Lately I’ve been running across the term “Augmented Reality”. It’s been popping up in the news, on the web, in various blog posts, and in white papers. I even saw it on a billboard as I was driving to the office. What the heck does this term, Augmented Reality (AR), mean?
Well, I’m here to tell you. Let’s break it apart.
First, AR, as I describe it in this post, pertains to a type of software application (app) that can usually be found running on mobile devices. Think smart phones here. Myself, being an iOS software engineer, will be primarily referring to Apple iOS devices in this post. Although, there are AR apps that run on Android, Windows Phone, and many other types of mobile device operating systems.
By the way, for those of you who may not know, iOS is the name of Apple’s mobile device operating system. So, a mobile device running iOS is either an iPhone, iPod Touch, or an iPad. Android is, of course, the name of Google’s mobile device operating system, and Windows Phone is Microsoft’s mobile device operating system.
First, let’s consider the word “reality”. The “reality” part of AR refers to the aspect of the software application that provides a display of the real world to the user. This usually comes in the form of the live video camera feed. Although, I don’t see any reason why a real world feed couldn’t come from the audio mic. Just as long as the feed provides a close representation of what the user is actually seeing or hearing in the real world. Most AR applications currently in existence augment the mobile device’s video display.
Now let’s consider the second word, “Augmented”. According to the Merriam-Webster dictionary, to augment something is “to make greater, more numerous, larger, or more intense”. In the case of an augmented reality app, it is most likely going to be the mobile device’s video display that is made more “intense”. That is, the real-time video display is going to be augmented in such a way that additional, computer-provided data will be inserted into the video display. This computer generated data usually pertains to objects and / or people that appear in the video display. The data is often displayed in the form of graphical images that overly the video display. An example of an AR app is one that shows the constellations of stars when the user points the mobile device video camera towards the sky.
Another example of an AR app is one which displays to the user a computer generated image of a business, such as a coffee shop or a hardware store, as the user is viewing the urban environment through the video camera. The image appears as an overlay over the video camera screen and shows the direction and distance to the business. It could also show some information about the business such as hours when open and any coupons or specials that might be in effect. The CIBER Mobility Practice designs and programs these types of apps for various clients and also for proof-of-concept demonstration purposes.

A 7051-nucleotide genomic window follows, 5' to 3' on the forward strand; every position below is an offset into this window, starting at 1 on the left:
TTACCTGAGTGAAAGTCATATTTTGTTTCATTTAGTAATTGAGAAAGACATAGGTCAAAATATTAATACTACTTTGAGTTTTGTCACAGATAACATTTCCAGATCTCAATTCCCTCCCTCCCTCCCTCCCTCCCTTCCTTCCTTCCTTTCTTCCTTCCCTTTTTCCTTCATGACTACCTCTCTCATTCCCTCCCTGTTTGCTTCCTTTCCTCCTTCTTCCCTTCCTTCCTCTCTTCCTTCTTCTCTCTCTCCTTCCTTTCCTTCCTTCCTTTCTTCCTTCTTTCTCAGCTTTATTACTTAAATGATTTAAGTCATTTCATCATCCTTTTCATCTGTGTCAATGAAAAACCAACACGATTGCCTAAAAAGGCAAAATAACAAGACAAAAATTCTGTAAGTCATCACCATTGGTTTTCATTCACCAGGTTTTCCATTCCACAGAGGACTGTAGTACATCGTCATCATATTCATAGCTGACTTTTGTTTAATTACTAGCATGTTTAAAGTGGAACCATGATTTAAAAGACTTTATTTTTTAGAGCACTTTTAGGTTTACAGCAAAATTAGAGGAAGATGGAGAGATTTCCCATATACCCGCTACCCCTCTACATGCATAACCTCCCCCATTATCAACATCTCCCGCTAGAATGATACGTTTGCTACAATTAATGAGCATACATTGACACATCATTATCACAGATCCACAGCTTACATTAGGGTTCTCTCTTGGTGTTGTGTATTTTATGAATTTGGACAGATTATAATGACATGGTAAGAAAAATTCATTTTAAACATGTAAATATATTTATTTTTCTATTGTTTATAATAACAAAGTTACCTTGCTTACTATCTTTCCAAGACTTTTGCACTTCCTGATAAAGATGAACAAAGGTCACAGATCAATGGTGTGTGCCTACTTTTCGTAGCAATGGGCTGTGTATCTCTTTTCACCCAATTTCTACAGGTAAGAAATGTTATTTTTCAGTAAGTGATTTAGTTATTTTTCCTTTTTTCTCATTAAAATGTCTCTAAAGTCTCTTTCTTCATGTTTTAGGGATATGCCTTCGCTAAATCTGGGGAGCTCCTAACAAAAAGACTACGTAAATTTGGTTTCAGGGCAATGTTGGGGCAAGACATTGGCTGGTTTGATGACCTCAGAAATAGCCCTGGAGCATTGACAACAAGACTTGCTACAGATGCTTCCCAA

There is a third part to the AR equation which is just as important, if not more so, and that is how to connect the “reality” part to the “augmented” part. For instance, how does the constellation app, as shown above, know where and how to insert and position the graphic images over the video display? This is where the mobile device’s built-in sensor hardware comes into play. Many of the newer mobile devices, such as the Apple iPhone and iPad, now come with various environment sensors built-in. These would be device location sensors such as GPS and cell phone tower triangulation. Device position sensors such as a gyroscope and accelerometer and device direction sensors such as a magnetic compass.
Even newer versions of mobile devices, for instance the upcoming iPhone 5, may have Near Field Communication (NFC) sensors built in. One such type of sensor is called Radio Frequency Identification (RFID) and is very useful for allowing a mobile device to acquire data on objects within its proximity. In order to sense RFID data, an RFID transmitter device is needed. Data pertaining to an object is programmed into the RFID transmitter device and the device is then attached to the object. Any mobile device within the proximity of the transmitting RFID device would then be able to automatically receive the RFID device data and thereby acquire information pertaining to the object upon which the RFID device is attached. Applications of this technology are often used for warehouse inventory control systems.
By using the device sensor data in combination with data stored on a remote network server, AR app software engineers are able to create sophisticated AR apps such as the constellation app.
I hope this article has been helpful in helping the reader to better understand what augmented reality is and what the future possibilities of the technology are. AR apps are still very much a new technology and mobile devices have just recently emerged with the required environment sensors and computer processing power needed to realize AR apps.
As a mobile device software engineer in the CIBER Global Mobility Practice, I find AR apps to be one of the most exciting types of mobile device software to work on and I look forward to helping to realize the future potential of this new technology.